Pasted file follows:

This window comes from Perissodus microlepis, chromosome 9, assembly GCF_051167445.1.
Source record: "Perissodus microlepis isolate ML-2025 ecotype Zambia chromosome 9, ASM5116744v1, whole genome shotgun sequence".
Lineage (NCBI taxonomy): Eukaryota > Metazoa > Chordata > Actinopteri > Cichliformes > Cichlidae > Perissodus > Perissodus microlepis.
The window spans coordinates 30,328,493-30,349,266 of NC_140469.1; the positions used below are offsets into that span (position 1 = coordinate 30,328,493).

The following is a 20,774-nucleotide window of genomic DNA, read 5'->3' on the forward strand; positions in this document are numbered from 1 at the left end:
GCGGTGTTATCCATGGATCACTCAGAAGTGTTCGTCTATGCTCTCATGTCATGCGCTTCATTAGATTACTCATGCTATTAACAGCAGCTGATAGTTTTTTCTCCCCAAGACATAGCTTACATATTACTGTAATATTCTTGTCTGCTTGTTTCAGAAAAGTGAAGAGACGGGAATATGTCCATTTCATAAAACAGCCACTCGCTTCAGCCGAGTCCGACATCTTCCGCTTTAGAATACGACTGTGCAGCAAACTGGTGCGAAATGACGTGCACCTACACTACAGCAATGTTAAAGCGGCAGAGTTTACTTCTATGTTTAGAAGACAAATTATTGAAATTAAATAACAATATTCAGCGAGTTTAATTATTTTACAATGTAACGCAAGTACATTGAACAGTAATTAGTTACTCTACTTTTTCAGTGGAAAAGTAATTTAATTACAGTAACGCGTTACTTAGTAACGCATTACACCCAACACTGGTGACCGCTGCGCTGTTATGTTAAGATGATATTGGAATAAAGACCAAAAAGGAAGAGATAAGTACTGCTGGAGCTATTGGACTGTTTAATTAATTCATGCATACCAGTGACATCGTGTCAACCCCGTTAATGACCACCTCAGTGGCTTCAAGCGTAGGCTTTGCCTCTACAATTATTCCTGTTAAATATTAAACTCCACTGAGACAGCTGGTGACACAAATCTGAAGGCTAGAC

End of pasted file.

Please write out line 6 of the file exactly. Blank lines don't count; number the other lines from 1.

GCGGTGTTATCCATGGATCACTCAGAAGTGTTCGTCTATGCTCTCATGTCATGCGCTTCATTAGATTACTCATGCTATTAACAGCAGCTGATAGTTTTTTCTCCCCAAGACATAGCTTACATATTACTGTAATATTCTTGTCTGCTTGTTTCAGAAAAGTGAAGAGACGGGAATATGTCCATTTCATAAAACAGCCACTCGCTTCAGCCGAGTCCGACATCTTCCGCTTTAGAATACGACTGTGCAGCAAACTGGTGCGAAATGACGTGCACCTACACTACAGCAATGTTAAAGCGGCAGAGTTTACTTCTATGTTTAGAAGACAAATTATTGAAATTAAATAACAATATTCAGCGAGTTTAATTATTTTACAATGTAACGCAAGTACATTGAACAGTAATTAGTTACTCTACTTTTTCAGTGGAAAAGTAATTTAATTACAGTAACGCGTTACTTAGTAACGCATTACACCCAACACTGGTGACCGCTGCGCTGTTATGTTAAGATGATATTGGAATAAAGACCAAAAAGGAAGAGATAAGTACTGCTGGAGCTATTGGACTGTTTAATTAATTCATGCATACCAGTGACATCGTGTCAACCCCGTTAATGACCACCTCAGTGGCTTCAAGCGTAGGCTTTGCCTCTACAATTATTCCTGTTAAATATTAAACTCCACTGAGACAGCTGGTGACACAAATCTGAAGGCTAGAC